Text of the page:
“I don’t think we’ve ever had an occasion where the Supreme Court has had so many gay rights cases knocking at its door,” said Davidson, whose gay legal advocacy group represents Golinski. “That in and of itself shows how far we’ve come.”
The Supreme Court also is scheduled to discuss Friday whether it should take two more long-simmering cases dealing with relationship recognition for same-sex couples.
One is an appeal of two lower court rulings that struck down California’s voter-approved ban on same-sex marriage. The other is a challenge to an Arizona law that made state employees in same-sex relationships ineligible for domestic partner benefits.
The last time the court confronted a gay rights case was in 2010, when the justices voted 5-4 to let stand lower court rulings holding that a California law school could deny recognition to a Christian student group that does not allow gay members.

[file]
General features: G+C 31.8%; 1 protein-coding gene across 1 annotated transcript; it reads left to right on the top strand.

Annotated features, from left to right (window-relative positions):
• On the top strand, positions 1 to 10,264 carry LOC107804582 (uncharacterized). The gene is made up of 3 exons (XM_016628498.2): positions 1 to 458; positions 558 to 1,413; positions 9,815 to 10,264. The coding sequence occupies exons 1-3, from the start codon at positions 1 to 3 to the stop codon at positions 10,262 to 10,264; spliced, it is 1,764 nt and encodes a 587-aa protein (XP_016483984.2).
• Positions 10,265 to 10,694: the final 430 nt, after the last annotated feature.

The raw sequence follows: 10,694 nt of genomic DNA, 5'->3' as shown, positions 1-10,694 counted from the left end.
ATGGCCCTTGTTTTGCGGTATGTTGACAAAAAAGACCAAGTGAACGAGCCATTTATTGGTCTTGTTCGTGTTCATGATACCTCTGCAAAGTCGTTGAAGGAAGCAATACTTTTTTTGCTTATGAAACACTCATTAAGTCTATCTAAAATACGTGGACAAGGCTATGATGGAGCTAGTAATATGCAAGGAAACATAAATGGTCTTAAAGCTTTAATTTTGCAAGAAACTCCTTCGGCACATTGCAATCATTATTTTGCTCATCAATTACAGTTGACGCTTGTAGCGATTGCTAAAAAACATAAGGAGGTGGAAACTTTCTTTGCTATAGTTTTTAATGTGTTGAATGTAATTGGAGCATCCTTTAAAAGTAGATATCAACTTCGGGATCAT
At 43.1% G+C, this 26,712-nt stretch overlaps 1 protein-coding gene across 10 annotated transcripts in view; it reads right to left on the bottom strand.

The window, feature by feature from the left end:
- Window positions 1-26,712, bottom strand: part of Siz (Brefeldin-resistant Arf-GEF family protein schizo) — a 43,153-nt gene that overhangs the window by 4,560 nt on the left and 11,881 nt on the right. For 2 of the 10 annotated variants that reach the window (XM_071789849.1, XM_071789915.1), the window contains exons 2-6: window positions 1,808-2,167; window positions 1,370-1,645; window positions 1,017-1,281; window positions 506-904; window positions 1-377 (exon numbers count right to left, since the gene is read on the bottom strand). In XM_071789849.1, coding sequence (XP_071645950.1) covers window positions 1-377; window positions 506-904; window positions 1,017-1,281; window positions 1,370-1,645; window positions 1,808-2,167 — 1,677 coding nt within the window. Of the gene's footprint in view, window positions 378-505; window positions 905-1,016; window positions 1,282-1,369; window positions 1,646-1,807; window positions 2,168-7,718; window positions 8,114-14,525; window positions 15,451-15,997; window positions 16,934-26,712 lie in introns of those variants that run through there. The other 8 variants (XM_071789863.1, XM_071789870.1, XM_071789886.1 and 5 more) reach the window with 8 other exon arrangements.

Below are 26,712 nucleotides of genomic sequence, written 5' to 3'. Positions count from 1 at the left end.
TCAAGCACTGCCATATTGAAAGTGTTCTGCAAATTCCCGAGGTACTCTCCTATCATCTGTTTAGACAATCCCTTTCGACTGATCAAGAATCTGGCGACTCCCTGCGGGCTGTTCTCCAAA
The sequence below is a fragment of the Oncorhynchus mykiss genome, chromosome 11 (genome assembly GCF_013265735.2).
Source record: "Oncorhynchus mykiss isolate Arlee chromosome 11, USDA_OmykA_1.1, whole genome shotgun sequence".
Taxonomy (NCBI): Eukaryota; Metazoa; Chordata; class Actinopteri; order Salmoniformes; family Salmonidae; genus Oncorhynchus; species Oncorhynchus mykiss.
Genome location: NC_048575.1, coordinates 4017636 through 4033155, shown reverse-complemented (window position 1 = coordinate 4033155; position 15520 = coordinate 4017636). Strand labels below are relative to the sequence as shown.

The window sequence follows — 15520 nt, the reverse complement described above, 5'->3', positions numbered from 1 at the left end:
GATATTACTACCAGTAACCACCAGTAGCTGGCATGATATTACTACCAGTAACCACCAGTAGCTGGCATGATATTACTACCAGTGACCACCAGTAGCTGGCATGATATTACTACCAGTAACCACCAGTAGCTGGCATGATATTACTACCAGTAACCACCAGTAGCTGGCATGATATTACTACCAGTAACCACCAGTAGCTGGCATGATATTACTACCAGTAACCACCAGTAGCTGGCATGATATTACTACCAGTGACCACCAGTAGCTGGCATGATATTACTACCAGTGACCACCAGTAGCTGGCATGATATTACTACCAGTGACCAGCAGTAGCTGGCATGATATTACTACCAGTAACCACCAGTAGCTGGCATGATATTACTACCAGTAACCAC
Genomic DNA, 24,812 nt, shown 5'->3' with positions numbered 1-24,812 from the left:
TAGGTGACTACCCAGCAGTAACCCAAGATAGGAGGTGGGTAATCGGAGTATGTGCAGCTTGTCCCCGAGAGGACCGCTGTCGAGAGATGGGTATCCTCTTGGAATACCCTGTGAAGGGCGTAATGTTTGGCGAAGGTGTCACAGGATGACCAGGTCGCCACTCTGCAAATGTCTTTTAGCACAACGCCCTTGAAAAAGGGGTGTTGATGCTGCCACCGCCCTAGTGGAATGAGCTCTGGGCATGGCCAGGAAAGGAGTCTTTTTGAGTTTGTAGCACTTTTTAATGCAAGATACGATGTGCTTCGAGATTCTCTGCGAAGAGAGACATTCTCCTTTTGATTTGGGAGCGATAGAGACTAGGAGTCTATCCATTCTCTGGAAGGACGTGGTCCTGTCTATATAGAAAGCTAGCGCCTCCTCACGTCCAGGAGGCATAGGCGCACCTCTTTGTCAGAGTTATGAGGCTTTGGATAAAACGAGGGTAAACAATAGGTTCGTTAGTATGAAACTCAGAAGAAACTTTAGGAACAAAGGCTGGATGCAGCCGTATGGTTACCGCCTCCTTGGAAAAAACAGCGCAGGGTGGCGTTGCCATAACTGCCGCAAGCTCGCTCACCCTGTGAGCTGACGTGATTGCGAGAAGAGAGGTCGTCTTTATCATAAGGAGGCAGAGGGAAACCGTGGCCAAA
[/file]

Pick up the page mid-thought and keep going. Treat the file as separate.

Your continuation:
The time before that was the court’s landmark 2003 ruling in Lawrence v. Texas, which declared state anti-sodomy laws to be an unconstitutional violation of personal privacy.
Brigham Young University law professor Lynn Wardle, who testified before Congress when lawmakers were considering the Defense of Marriage Act 16 years ago, said he still thinks the law passes constitutional muster.
“Congress has the power to define for itself domestic relationships, including defining relationships for purposes of federal programs,” Wardle said.
At the same time, he said, the gay rights landscape has shifted radically since 1996, citing this month’s election of the first sitting president to declare support for same-sex marriage and four state ballot measures being decided in favor of gay rights activists.
“This is the gay moment, momentum is building,” Wardle said. “The politics are profound, and politics influence what the court does.”